Paul's campaign is widely acknowledged to have probably the best organization and the most passionate supporters in the state, and Paul has begun to head toward 20 percent in Iowa polling. There has even been talk of Paul possibly winning the caucuses.

But some said Paul's comments on Iran Thursday night may reduce the likelihood of such an outcome, because they will turn off some conservatives who would not have supported Paul in the past but may have been considering him in part because they are dissatisfied with the rest of the field.

"Last night's debate likely halted his rise," said Tim Albrecht, communications director for Iowa Gov. Terry Branstad. "It remains to be seen if he'll slip, however, as his supporters remain the most stable and steadfast in terms of their support of Ron Paul."

One Iowa Republican said that even if Paul limits his growth potential, he may already be able to attract 20 or 25 percent support from caucus goers, which still could be enough to win.

But Albrecht told HuffPost that Paul's focus on foreign policy "went precisely where he didn't want to less than three weeks before the caucuses."

"The biggest hurdle for Ron Paul with Iowa caucus-goers remains his foreign policy positions," Albrecht said. "His paid media and mailers have all been focused on the top issue for Iowans, the nation's debt. Ron Paul's biggest strength is fiscal policy. His fiscal focus has skyrocketed his campaign here."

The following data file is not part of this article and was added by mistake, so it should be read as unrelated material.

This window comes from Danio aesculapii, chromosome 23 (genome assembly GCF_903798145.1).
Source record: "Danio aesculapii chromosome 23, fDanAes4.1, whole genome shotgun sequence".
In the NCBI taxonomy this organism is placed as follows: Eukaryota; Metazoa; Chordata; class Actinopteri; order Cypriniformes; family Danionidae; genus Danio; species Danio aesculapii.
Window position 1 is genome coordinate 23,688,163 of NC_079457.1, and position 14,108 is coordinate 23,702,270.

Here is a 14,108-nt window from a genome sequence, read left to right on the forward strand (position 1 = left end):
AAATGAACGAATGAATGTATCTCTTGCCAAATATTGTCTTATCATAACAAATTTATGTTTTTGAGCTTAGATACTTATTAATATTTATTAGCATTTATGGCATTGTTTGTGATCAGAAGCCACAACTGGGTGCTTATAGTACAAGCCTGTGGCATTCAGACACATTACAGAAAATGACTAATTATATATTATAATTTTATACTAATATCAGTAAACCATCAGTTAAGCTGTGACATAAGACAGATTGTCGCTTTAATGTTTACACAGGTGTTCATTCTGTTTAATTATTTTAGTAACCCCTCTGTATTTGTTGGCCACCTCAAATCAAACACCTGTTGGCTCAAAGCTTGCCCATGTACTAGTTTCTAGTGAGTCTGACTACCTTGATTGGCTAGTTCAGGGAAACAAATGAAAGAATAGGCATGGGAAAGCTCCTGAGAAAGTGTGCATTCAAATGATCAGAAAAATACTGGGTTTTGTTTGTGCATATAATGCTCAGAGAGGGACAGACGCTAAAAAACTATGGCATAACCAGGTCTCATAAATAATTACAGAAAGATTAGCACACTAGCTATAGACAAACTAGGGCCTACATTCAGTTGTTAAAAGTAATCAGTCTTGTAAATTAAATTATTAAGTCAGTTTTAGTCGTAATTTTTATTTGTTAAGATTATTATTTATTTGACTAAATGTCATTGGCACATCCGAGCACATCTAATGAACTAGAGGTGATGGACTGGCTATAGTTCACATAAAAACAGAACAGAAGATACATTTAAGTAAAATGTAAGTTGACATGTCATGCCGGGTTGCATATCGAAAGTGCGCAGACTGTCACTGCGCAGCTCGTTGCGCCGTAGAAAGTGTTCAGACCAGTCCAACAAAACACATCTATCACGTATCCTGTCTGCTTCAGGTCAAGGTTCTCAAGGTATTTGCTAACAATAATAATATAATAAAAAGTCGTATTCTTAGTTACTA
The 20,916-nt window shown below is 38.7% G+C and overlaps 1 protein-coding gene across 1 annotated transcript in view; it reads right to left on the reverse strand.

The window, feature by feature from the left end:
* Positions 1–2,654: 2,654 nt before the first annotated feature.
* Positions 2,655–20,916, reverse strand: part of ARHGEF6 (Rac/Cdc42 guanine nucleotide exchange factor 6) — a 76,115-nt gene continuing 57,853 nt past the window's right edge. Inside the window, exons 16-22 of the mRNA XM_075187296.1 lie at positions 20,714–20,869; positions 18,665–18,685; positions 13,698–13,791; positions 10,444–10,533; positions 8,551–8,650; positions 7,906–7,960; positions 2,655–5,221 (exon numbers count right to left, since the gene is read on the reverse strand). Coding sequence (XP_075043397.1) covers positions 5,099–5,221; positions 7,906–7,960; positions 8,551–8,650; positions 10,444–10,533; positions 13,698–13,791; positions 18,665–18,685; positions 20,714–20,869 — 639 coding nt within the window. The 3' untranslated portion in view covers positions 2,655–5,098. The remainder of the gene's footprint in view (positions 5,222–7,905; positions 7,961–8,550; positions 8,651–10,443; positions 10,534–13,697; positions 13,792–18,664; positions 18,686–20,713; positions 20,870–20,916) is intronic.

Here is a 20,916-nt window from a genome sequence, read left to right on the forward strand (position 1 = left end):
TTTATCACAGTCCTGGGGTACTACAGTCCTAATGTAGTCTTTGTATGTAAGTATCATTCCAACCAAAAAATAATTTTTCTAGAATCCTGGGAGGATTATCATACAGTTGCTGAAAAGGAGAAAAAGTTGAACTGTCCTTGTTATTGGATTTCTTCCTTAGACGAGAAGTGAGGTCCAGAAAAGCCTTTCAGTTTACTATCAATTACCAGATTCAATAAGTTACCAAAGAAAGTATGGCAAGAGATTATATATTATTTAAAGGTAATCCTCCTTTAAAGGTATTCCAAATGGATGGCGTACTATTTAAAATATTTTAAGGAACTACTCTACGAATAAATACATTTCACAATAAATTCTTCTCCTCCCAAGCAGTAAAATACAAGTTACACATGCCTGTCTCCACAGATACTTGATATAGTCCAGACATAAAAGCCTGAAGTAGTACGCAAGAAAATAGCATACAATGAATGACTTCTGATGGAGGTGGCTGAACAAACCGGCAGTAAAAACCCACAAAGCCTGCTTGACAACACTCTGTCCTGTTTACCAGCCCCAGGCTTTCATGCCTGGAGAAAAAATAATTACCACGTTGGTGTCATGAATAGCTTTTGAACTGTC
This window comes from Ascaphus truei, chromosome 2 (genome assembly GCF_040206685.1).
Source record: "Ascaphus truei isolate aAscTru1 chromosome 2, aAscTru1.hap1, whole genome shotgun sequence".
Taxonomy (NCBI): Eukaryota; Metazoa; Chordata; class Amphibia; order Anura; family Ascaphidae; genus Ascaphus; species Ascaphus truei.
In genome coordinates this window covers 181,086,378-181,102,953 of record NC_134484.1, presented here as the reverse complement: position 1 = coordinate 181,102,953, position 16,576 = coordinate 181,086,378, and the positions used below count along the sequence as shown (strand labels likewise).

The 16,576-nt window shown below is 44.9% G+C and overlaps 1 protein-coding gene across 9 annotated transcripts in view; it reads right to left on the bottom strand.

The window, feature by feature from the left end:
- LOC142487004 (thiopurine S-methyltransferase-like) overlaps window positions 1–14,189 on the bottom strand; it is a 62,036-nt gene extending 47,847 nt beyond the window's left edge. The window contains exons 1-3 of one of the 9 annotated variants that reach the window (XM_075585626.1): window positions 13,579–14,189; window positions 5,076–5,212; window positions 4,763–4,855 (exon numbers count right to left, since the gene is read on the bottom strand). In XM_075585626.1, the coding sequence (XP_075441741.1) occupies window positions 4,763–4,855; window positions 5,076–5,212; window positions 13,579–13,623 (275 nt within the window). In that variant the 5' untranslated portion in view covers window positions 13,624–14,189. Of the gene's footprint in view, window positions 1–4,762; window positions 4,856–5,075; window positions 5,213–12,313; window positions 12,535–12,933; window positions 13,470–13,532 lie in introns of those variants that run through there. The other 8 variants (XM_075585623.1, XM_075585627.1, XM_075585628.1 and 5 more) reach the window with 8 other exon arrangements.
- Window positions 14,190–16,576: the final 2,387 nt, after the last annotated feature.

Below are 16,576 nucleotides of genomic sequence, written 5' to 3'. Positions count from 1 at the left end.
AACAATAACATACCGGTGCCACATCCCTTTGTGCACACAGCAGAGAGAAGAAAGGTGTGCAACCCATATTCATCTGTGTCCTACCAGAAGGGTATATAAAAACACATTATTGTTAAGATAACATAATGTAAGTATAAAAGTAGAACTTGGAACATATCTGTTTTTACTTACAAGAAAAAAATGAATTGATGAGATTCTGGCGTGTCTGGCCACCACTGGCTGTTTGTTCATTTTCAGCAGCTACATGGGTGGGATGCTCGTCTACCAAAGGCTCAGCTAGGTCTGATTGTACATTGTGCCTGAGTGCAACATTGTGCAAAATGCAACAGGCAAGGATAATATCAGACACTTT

During one exchange in particular, with Rep. Michele Bachmann (R-Minn.), Paul was dismissive of a recent report by the United Nation's nuclear watch dog, the International Atomic Energy Agency, that was widely interpreted as evidence that Tehran is rapidly closing in on producing a bomb.

"We have an IAEA report that just recently came out that said, literally, Iran is within just months of being able to obtain that weapon," Bachmann said.

Paul shot back: "There is no U.N. report that said that. It's totally wrong on what you just said."

Paul was partially correct. The IAEA report did not say that Iran is "just months" away from obtaining a bomb, though the L.A. Times reported the day before the report was released that U.N. inspectors believe that Iran would need only about six months to enrich enough uranium to have a nuclear weapon.

Bachmann noted simply, "It's an IAEA report." It was as if she were saying that if the IAEA is finally saying Iran is after a bomb, then even the most dovish institutions agree with what American hawks have been saying for years. The IAEA has been slower than many in the U.S. foreign policy establishment to conclude that Tehran is in fact pursuing nuclear weapons as its end game.

"That, that is not, that is not true," Paul said again. "They produced information that led you to believe that, but they have no evidence. There's been no enrichment of these bombs."

Paul's suggestion that the IAEA report was intentionally misleading sounded like "black helicopters" talk to the Republican official who spoke to HuffPost after the debate. Even though Paul's point was that there is no evidence that Iran has enriched uranium and weaponized it, to many viewers, his rejections of the IAEA report likely sounded as if he were rejecting the report's broader conclusion, that Tehran is actively pursuing a bomb.

This story was updated to clarify Ron Paul's claims in the context of the IAEA report.